As a new Reading Kingdom blogger, I wanted to post about who I am, what I do, and why I do what I do. So my big question is…What inspires me?
When I was in 8th grade, I participated in the school’s peer counseling/peer tutoring program. I was assigned to a classroom of children with disabilities. While I am unable to tell you exactly what types of disabilities these students had, I can say that while I was taking algebra, they were learning single and double-digit addition. I would work 1:1 with each student in the class as a mentor and peer. I believe my teacher assigned me to this particular class because she saw something special in me. At the end of the school year, I won an award and savings bond for being a compassionate, caring student, in part because of the work I did with the students in that class. From that point forward, I knew I wanted to help people. I was uncertain in what capacity, but I knew I wouldn’t find myself in a business office or in retail.
People often ask me – “Why would you want to teach special education? Wouldn’t it be so much easier to work with ‘normal’ children?” Or I get “Wow, that is so admirable” or “You must be so patient” or “That’s so challenging. You have a big heart.” At the end of the day, it’s not really about any of that. It goes back to…What inspires me?
I received my bachelor’s degree in Elementary Education, which led me to pursue a master’s degree in Special Education. After 6 frustrating and restrictive years teaching special education in the public school system, I earned a doctorate in Special Education. I had to reach a level in which I felt some level of control over my career. A level where I felt I could really make a difference, without the burden of unnecessary restrictions and boundaries.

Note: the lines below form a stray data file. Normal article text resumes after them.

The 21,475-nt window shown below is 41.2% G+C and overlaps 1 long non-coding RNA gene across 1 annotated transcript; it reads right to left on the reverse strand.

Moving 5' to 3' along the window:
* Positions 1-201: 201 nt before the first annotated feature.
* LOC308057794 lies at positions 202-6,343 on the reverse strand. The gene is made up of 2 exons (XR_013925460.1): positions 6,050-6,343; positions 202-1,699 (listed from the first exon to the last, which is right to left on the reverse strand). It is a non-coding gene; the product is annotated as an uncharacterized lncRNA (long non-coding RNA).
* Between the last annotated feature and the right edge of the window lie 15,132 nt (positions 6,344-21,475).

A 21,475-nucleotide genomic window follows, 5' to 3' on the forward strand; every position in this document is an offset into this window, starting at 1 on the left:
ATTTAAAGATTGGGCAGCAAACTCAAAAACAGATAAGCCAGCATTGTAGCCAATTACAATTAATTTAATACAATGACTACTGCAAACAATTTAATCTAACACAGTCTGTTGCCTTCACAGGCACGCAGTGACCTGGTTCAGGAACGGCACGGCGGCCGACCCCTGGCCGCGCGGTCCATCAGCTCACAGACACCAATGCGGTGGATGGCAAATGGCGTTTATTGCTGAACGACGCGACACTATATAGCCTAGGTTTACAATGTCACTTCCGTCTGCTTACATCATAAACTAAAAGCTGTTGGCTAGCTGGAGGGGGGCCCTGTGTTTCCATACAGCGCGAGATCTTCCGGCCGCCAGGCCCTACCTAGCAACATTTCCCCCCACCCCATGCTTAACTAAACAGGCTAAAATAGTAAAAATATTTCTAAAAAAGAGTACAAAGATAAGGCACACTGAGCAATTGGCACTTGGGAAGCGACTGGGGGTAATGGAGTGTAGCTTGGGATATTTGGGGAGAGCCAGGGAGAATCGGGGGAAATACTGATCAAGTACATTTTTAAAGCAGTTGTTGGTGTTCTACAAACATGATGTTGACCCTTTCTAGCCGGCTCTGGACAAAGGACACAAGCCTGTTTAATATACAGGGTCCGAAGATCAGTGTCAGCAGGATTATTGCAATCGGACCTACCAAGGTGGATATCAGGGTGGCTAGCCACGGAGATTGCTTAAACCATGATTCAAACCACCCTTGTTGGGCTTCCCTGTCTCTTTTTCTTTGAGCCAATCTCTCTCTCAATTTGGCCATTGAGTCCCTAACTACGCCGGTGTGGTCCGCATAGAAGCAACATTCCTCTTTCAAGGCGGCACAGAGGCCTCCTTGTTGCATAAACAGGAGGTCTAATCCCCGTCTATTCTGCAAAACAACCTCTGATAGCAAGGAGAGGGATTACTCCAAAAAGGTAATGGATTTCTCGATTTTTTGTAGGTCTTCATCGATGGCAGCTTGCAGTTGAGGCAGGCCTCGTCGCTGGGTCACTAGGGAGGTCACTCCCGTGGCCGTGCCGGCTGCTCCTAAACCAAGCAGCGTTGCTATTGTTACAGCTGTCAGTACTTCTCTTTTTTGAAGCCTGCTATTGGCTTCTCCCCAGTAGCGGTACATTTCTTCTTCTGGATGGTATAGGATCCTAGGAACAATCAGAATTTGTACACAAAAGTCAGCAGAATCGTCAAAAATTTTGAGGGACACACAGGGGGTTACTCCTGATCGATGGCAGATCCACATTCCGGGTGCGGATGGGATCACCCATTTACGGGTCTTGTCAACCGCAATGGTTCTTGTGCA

What inspires me? I am now a part-time co-director of a nonprofit private school for children with severe disabilities. Each day, I can make a difference. I can change a small part of my community, the lives of children and their families, and maybe even change the perceptions of those who look down upon individuals with disabilities. Any typically-developing child with learn to read and write and add and subtract. That’s the nature of being “typically-developing.” I never know how far my students will go. Each skill they gain is such an amazing accomplishment. It may be that they learn to play with a new toy or to find a hidden object or follow a new two-step direction. Each milestone is a time for celebration with the child and his/her family. Each fundraising event means bringing in donations to better the lives of children who are often over-looked or under-estimated. This inspires me to learn and grow as a professional and as an individual everyday.
So…What inspires you?